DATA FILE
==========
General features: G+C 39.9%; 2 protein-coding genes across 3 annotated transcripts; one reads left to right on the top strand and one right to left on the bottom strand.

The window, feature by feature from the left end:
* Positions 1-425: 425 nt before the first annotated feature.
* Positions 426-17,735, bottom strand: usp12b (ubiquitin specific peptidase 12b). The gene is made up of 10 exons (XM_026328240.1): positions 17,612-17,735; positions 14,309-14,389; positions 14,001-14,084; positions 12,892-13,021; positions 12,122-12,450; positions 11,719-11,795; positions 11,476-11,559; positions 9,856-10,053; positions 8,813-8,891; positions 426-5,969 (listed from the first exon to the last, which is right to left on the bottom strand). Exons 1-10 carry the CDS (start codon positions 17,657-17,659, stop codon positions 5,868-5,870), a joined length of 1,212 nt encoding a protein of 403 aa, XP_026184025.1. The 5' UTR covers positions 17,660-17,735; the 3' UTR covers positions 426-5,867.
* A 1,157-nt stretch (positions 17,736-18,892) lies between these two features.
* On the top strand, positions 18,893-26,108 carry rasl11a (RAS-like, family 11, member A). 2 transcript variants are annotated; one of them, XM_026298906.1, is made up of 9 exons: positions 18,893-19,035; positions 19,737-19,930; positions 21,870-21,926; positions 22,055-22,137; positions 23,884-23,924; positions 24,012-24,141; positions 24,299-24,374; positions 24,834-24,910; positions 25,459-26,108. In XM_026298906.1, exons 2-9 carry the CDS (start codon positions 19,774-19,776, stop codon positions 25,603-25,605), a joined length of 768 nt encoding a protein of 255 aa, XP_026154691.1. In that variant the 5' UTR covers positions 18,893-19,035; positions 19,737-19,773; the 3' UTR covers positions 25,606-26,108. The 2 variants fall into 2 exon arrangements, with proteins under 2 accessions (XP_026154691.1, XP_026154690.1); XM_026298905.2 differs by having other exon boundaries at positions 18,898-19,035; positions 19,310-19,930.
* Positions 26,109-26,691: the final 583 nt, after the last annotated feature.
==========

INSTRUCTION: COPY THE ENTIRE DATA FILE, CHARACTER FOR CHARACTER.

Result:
General features: G+C 39.9%; 2 protein-coding genes across 3 annotated transcripts; one reads left to right on the top strand and one right to left on the bottom strand.

The window, feature by feature from the left end:
* Positions 1-425: 425 nt before the first annotated feature.
* Positions 426-17,735, bottom strand: usp12b (ubiquitin specific peptidase 12b). The gene is made up of 10 exons (XM_026328240.1): positions 17,612-17,735; positions 14,309-14,389; positions 14,001-14,084; positions 12,892-13,021; positions 12,122-12,450; positions 11,719-11,795; positions 11,476-11,559; positions 9,856-10,053; positions 8,813-8,891; positions 426-5,969 (listed from the first exon to the last, which is right to left on the bottom strand). Exons 1-10 carry the CDS (start codon positions 17,657-17,659, stop codon positions 5,868-5,870), a joined length of 1,212 nt encoding a protein of 403 aa, XP_026184025.1. The 5' UTR covers positions 17,660-17,735; the 3' UTR covers positions 426-5,867.
* A 1,157-nt stretch (positions 17,736-18,892) lies between these two features.
* On the top strand, positions 18,893-26,108 carry rasl11a (RAS-like, family 11, member A). 2 transcript variants are annotated; one of them, XM_026298906.1, is made up of 9 exons: positions 18,893-19,035; positions 19,737-19,930; positions 21,870-21,926; positions 22,055-22,137; positions 23,884-23,924; positions 24,012-24,141; positions 24,299-24,374; positions 24,834-24,910; positions 25,459-26,108. In XM_026298906.1, exons 2-9 carry the CDS (start codon positions 19,774-19,776, stop codon positions 25,603-25,605), a joined length of 768 nt encoding a protein of 255 aa, XP_026154691.1. In that variant the 5' UTR covers positions 18,893-19,035; positions 19,737-19,773; the 3' UTR covers positions 25,606-26,108. The 2 variants fall into 2 exon arrangements, with proteins under 2 accessions (XP_026154691.1, XP_026154690.1); XM_026298905.2 differs by having other exon boundaries at positions 18,898-19,035; positions 19,310-19,930.
* Positions 26,109-26,691: the final 583 nt, after the last annotated feature.